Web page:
Boy recovers from mauling

MANASSAS — Lubna Qureshi, 34, hopes her son will soon be able to walk to school without fear of what may be around the corner.

Farhan Qureshi, 8, was walking home from George C. Round Elementary School on Dec. 13 with his friend Hassam Alsawalhi, also 8, when two Rottweiler dogs chased Farhan, knocked him to the ground, shook him and bite the child’s head several times.

Friday morning the two dogs, owned by Tammy L. Blush, 23, and Gerardo Montes-Barragan, 21, of 10214 Battlefield Drive, were destroyed by order of the court.

Animal Control contacted the Qureshi family shortly after with the news.

“I told [Farhan] the news and asked him what he thought of it,” Lubna Qureshi said. “I think he feels safer now that the dogs are gone, but he asked what would happen if they [the dog owners] got another dog. I think he is still afraid in that aspect.”

Joan Strawderman, director of animal control for the city of Manassas, confirmed that the two dogs were put down, and despite a lack of current rabies vaccination for the female dog, both were healthy at the time.

“This kind of attack is rare, and only happens in Manassas about two or three times a year,” Strawderman said.

After trying to calmly walk by the dogs, in order not to provoke them, Farhan curled up in the fetal position when the dogs started to attack him, his mother said.

“One of the dogs was supposed to be a puppy, but that puppy weighed 70 pounds, and my son weighs 58 pounds,” she said.

The two dog owners were charged with five misdemeanors, each in relation to the attack.

Blush was found guilty Jan. 14 of owning a vicious dog and allowing a dog to run at large, court officials said. She was fined approximately $300 and was ordered to have the dog destroyed.

Montes-Barragan was also found guilty of owning a vicious dog, allowing a dog to run at large and owning an unlicensed dog. He was ordered to have the dog destroyed and paid approximately $300 in fines.

Neither Blush nor Montes-Barragan could be reached for comment Friday.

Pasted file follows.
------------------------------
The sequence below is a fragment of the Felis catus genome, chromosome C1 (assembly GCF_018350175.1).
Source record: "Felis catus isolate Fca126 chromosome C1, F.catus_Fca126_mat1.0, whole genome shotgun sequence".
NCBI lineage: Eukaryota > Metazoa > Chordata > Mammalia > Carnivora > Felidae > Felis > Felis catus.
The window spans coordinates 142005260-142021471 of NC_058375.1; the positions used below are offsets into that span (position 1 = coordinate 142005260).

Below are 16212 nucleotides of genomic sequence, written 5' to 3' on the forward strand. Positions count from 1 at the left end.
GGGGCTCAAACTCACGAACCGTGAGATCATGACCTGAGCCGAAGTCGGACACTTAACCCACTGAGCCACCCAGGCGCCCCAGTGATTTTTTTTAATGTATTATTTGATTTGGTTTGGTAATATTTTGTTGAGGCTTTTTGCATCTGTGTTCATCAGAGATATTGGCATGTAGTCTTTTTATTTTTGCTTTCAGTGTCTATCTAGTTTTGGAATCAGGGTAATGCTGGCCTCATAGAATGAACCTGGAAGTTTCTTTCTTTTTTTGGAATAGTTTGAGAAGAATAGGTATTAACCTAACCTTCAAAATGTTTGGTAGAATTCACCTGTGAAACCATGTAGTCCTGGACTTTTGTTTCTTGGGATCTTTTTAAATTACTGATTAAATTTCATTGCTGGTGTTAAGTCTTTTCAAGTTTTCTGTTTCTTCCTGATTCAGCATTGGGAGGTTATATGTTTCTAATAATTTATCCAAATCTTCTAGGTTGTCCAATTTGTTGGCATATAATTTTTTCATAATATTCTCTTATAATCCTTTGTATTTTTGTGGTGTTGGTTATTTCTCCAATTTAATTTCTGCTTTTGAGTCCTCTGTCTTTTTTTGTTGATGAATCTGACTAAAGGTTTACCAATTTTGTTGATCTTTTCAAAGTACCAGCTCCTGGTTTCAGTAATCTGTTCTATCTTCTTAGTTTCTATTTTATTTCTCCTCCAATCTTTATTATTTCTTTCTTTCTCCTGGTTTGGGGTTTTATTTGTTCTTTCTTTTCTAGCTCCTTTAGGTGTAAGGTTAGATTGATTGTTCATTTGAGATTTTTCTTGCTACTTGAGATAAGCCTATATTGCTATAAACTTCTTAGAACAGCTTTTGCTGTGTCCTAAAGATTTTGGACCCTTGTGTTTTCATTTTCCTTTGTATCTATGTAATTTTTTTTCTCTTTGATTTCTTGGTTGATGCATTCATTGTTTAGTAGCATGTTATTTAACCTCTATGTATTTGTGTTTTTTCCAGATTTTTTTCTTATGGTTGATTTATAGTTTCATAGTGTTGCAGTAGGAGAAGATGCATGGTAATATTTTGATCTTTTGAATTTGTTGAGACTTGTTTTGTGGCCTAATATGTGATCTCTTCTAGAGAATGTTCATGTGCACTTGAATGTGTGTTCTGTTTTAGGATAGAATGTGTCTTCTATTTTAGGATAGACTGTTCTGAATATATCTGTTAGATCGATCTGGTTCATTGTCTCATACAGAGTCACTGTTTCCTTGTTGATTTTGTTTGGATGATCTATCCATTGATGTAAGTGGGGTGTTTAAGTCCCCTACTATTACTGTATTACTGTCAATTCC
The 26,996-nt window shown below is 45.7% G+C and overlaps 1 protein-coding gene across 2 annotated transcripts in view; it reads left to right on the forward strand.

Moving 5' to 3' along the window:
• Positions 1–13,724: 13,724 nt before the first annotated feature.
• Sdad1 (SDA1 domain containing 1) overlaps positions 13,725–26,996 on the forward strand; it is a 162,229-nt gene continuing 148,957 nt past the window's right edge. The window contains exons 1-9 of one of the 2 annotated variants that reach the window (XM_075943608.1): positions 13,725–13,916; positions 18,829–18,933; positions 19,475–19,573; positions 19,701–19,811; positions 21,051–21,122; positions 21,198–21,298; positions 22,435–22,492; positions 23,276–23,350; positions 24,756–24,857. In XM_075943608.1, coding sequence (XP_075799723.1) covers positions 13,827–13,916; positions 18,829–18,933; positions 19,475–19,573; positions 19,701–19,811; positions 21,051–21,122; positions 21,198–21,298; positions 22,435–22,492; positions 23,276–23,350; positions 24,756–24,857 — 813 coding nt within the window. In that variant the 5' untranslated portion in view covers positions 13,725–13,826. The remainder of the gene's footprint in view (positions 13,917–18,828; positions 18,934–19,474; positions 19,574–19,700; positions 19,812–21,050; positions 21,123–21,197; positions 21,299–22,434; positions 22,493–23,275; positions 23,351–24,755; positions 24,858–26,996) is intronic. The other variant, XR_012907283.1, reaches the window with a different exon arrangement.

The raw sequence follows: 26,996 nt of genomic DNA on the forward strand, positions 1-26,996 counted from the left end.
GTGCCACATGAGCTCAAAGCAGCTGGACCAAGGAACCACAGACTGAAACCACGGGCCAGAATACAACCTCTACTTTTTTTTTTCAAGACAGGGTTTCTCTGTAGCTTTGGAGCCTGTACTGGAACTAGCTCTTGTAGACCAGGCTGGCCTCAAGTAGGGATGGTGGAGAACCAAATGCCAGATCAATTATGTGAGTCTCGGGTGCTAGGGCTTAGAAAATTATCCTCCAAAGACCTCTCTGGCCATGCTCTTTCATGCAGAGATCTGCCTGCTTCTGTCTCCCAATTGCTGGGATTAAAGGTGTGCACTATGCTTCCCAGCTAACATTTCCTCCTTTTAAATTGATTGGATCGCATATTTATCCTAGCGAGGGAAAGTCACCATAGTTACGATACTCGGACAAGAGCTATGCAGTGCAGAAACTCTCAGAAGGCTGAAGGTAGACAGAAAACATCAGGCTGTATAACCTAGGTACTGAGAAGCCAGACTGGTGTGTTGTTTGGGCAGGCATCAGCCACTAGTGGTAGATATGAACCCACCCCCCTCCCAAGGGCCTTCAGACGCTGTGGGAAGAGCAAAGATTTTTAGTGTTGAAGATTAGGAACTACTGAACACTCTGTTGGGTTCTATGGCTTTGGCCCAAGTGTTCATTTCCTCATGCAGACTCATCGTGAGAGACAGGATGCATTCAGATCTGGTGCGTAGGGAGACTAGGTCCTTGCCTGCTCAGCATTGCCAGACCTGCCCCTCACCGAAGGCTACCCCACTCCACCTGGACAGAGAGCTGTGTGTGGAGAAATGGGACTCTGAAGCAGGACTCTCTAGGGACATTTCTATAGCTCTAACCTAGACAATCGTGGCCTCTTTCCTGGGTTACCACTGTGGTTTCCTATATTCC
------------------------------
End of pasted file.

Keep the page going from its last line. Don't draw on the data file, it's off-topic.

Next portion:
In the midst of this traumatic family event, members of the Manassas community came together to save Farhan, and have since been supportive of the family.

Her son may be in the process of healing from the six gashes and several stitches in his head as a result of the event, but he is alive, and his mother believes that is because of three people who put her son before their own safety.

Karen Corkran, Dennis Buchanan and 8-year-old Hassam Alsawalhi came to the aid of Farhan and helped pull the dogs off of him, even after receiving a few close calls. Alsawalhi was recently honored and recognized by the city of Manassas for his heroic acts.

“There are just no words to convey how grateful we are toward all of them,” Lubna Qureshi said. “For them to leave the safety of their homes and cars to come into that dangerous environment. Some were even bitten themselves.”

Over 120 people in the community signed a petition to ask that the dogs not be brought back into that neighborhood, Lubna said.

The two boys still walk home from school together, and their bond is even stronger now.

“They really are soul mates,” Farhan’s mother said of her son and his best friend.

“Hassam didn’t think of himself, he just wanted to help his friend,” she said. “When Farhan was in the hospital, he just wanted to know if the dogs got Hassam, too.”

The family considers themselves lucky.

Two dogs in California made national headlines last year after they mauled and killed a 33-year-old college lacrosse coach as she carried groceries to her apartment.

Jury selection began earlier this week for the trial of the San Francisco couple connected with the mauling death and, according to reports by the Associated Press, will focus on the relationship of people and their animals and whether a pet owner can be found guilty of murder when his or her dog kills.

Staff Writer Trina Goethals can be reached at (703) 368-3101, Ext. 121.

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